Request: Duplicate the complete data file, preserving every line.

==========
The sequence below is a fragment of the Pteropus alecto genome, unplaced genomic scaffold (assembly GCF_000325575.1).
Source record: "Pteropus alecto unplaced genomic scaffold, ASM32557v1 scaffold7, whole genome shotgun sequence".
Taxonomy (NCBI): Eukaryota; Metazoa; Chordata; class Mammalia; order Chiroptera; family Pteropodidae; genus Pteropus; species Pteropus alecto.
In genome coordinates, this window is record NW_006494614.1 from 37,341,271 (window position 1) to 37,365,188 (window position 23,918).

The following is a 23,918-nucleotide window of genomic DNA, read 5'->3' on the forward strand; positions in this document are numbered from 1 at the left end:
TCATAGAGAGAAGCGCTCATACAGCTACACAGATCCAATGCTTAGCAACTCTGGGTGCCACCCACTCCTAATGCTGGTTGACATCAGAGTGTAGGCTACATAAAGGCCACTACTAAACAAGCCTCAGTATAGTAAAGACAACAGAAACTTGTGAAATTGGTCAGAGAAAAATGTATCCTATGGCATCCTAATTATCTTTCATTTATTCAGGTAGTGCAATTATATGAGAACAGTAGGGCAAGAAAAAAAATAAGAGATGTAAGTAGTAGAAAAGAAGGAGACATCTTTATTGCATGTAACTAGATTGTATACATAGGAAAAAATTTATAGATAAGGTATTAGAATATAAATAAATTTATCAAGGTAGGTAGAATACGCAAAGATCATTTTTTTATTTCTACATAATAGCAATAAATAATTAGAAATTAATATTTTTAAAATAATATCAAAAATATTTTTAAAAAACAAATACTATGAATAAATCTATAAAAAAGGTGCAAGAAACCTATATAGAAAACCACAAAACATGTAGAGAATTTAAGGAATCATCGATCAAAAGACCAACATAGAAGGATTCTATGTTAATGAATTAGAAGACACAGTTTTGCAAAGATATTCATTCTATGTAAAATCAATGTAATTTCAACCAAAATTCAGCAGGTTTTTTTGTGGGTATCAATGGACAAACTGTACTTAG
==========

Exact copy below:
The sequence below is a fragment of the Pteropus alecto genome, unplaced genomic scaffold (assembly GCF_000325575.1).
Source record: "Pteropus alecto unplaced genomic scaffold, ASM32557v1 scaffold7, whole genome shotgun sequence".
Taxonomy (NCBI): Eukaryota; Metazoa; Chordata; class Mammalia; order Chiroptera; family Pteropodidae; genus Pteropus; species Pteropus alecto.
In genome coordinates, this window is record NW_006494614.1 from 37,341,271 (window position 1) to 37,365,188 (window position 23,918).

The following is a 23,918-nucleotide window of genomic DNA, read 5'->3' on the forward strand; positions in this document are numbered from 1 at the left end:
TCATAGAGAGAAGCGCTCATACAGCTACACAGATCCAATGCTTAGCAACTCTGGGTGCCACCCACTCCTAATGCTGGTTGACATCAGAGTGTAGGCTACATAAAGGCCACTACTAAACAAGCCTCAGTATAGTAAAGACAACAGAAACTTGTGAAATTGGTCAGAGAAAAATGTATCCTATGGCATCCTAATTATCTTTCATTTATTCAGGTAGTGCAATTATATGAGAACAGTAGGGCAAGAAAAAAAATAAGAGATGTAAGTAGTAGAAAAGAAGGAGACATCTTTATTGCATGTAACTAGATTGTATACATAGGAAAAAATTTATAGATAAGGTATTAGAATATAAATAAATTTATCAAGGTAGGTAGAATACGCAAAGATCATTTTTTTATTTCTACATAATAGCAATAAATAATTAGAAATTAATATTTTTAAAATAATATCAAAAATATTTTTAAAAAACAAATACTATGAATAAATCTATAAAAAAGGTGCAAGAAACCTATATAGAAAACCACAAAACATGTAGAGAATTTAAGGAATCATCGATCAAAAGACCAACATAGAAGGATTCTATGTTAATGAATTAGAAGACACAGTTTTGCAAAGATATTCATTCTATGTAAAATCAATGTAATTTCAACCAAAATTCAGCAGGTTTTTTTGTGGGTATCAATGGACAAACTGTACTTAG